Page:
The hongkong prize is an art and culture awards given to Hong Kong artists. The awards are open to individuals and groups, ranging from established to emerging artists. The prizes are awarded to those who produce creative work that reflects the city’s rich culture and traditions.
The winners of the hongkong prize are chosen based on a selection of works submitted by a panel of judges. Each piece of art is judged based on a number of criteria, including the quality and originality of the artworks and their contribution to the arts community.
In this year’s competition, more than 25 works were awarded a prize. The winning pieces take on a variety of topics and explore three dimensions of Hong Kong’s efforts to become a culture and arts hub.
One of the most notable pieces is “In dialogue with time” by senior reporter Kate Li Bingcun. The series takes on a diverse range of themes and explores the unique ways that Hong Kong has preserved cultural relics.
Another acclaimed piece is “The Qing Dynasty and the Chinese nation” by a group of students from the History Department of Hong Kong Baptist University. The project is based on 19th-century maps that show the military and custom facilities of the Qing Dynasty in Hong Kong.
Moreover, a group of students from the Department of Social Development and Public Policy at the University of Hong Kong won a prize for their study of the Chinese cultural heritage of Hong Kong. The students created an interactive story map with ArcGIS and presented their research to a panel of judges.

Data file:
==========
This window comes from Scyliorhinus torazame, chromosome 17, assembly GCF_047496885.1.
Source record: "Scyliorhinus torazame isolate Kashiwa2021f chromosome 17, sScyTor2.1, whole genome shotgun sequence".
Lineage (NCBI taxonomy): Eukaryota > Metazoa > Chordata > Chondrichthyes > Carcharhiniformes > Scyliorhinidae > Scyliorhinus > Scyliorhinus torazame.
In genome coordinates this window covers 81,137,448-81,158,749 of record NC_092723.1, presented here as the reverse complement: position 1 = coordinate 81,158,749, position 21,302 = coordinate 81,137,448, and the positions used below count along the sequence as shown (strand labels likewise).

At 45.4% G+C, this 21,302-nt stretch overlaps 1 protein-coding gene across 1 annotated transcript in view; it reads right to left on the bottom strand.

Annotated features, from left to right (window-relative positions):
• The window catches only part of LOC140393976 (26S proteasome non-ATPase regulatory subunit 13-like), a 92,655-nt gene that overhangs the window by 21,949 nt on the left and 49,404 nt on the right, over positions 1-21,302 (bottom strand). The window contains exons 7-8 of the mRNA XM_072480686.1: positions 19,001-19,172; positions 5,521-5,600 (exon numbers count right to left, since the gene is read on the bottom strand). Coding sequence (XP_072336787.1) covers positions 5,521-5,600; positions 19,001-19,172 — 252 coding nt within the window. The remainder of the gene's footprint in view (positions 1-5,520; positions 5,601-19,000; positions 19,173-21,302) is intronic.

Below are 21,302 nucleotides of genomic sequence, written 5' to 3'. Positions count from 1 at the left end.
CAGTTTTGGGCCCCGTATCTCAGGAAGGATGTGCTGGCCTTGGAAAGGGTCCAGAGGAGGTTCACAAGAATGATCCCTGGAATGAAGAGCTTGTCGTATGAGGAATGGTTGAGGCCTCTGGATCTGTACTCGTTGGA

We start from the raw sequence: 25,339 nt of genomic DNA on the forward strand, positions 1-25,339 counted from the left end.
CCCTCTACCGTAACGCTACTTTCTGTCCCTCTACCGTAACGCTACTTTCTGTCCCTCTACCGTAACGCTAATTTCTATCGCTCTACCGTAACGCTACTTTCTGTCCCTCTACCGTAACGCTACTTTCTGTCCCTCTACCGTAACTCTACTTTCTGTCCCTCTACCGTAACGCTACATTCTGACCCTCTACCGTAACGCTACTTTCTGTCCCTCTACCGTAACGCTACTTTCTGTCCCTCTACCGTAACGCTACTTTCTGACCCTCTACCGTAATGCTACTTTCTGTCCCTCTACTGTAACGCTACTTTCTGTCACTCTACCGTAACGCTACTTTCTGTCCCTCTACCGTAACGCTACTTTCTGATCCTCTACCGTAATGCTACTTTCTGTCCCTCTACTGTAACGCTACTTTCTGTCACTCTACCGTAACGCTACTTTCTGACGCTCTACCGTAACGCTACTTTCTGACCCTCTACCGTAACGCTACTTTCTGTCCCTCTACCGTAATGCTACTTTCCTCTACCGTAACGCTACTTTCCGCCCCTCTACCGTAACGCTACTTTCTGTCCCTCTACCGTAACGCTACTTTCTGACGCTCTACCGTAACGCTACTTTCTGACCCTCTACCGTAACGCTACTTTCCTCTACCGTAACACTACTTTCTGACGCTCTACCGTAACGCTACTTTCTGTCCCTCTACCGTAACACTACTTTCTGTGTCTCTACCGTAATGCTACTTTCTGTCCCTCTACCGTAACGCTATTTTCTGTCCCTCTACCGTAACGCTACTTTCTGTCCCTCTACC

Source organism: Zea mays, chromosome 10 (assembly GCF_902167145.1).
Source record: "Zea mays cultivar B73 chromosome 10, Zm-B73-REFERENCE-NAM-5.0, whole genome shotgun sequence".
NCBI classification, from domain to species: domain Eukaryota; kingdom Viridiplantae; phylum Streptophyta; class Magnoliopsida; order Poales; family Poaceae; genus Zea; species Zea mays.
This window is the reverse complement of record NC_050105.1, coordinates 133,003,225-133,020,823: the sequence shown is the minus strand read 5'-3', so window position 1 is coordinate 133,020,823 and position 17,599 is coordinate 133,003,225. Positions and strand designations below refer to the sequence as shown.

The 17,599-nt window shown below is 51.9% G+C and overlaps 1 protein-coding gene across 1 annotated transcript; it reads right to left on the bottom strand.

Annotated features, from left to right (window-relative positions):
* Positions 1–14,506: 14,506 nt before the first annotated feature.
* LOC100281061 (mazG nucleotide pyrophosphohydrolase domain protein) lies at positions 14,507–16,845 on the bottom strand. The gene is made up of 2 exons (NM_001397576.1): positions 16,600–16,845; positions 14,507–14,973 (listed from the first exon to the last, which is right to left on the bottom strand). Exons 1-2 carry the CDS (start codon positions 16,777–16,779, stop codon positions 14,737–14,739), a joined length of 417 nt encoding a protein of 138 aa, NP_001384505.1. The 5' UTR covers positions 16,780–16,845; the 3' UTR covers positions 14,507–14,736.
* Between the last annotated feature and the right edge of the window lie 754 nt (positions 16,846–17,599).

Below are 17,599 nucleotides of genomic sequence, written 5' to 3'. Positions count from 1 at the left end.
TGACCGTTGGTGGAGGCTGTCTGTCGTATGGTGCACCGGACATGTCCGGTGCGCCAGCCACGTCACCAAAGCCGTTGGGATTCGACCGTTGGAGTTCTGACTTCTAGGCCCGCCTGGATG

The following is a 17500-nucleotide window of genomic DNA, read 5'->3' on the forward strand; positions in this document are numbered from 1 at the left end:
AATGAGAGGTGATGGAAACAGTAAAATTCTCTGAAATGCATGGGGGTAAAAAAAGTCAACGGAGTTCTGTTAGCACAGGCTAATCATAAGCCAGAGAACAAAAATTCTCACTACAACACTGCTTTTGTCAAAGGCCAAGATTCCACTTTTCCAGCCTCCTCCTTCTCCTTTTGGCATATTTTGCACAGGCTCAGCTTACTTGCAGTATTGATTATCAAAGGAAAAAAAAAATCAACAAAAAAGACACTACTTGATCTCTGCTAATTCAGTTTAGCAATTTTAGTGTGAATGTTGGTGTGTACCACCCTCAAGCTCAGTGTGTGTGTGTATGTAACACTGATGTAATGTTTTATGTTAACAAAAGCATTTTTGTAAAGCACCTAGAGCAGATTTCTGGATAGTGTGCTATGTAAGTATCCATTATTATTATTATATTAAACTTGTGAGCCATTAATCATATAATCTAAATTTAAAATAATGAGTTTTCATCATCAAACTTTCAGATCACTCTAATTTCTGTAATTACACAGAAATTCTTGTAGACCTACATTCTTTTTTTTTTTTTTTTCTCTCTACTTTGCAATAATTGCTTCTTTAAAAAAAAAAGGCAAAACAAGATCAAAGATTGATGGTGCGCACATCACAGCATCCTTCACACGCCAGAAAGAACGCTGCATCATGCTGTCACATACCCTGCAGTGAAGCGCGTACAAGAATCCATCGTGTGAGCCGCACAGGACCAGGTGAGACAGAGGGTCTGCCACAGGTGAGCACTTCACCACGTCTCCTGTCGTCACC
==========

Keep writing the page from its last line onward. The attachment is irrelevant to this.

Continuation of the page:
In addition to the hongkong prize, there are other awards given for Hong Kong-related work. The Hong Kong Society of Arts and Culture recently announced the winners of their annual award for arts and culture journalism.
China Daily’s senior reporter Kate Li Bingcun received a top prize and 2nd place in two categories for her three-part culture series entitled “In dialogue with time”. She also took home the Best News Reporting Award.
The Society of Hong Kong Studies has launched a special prize in collaboration with the Esri China (Hong Kong) Prize in Spatial History. The Society’s committee will select 25 works that represent the diversity of Hong Kong’s art and culture communities.
Among the 25 works selected are a range of articles and papers that put Hong Kong in global, comparative and theoretical perspectives. The finalists include articles by both local and international scholars, as well as an essay by a young artist who is inspired by the city’s cultural heritage.
The hongkong prize is one of the world’s most prestigious arts and culture awards. It’s also a great way to win money and celebrate creativity. In order to enter, you must submit a paper or an article that is based on a Hong Kong-related topic. You can find out more about this award and how to enter the competition here.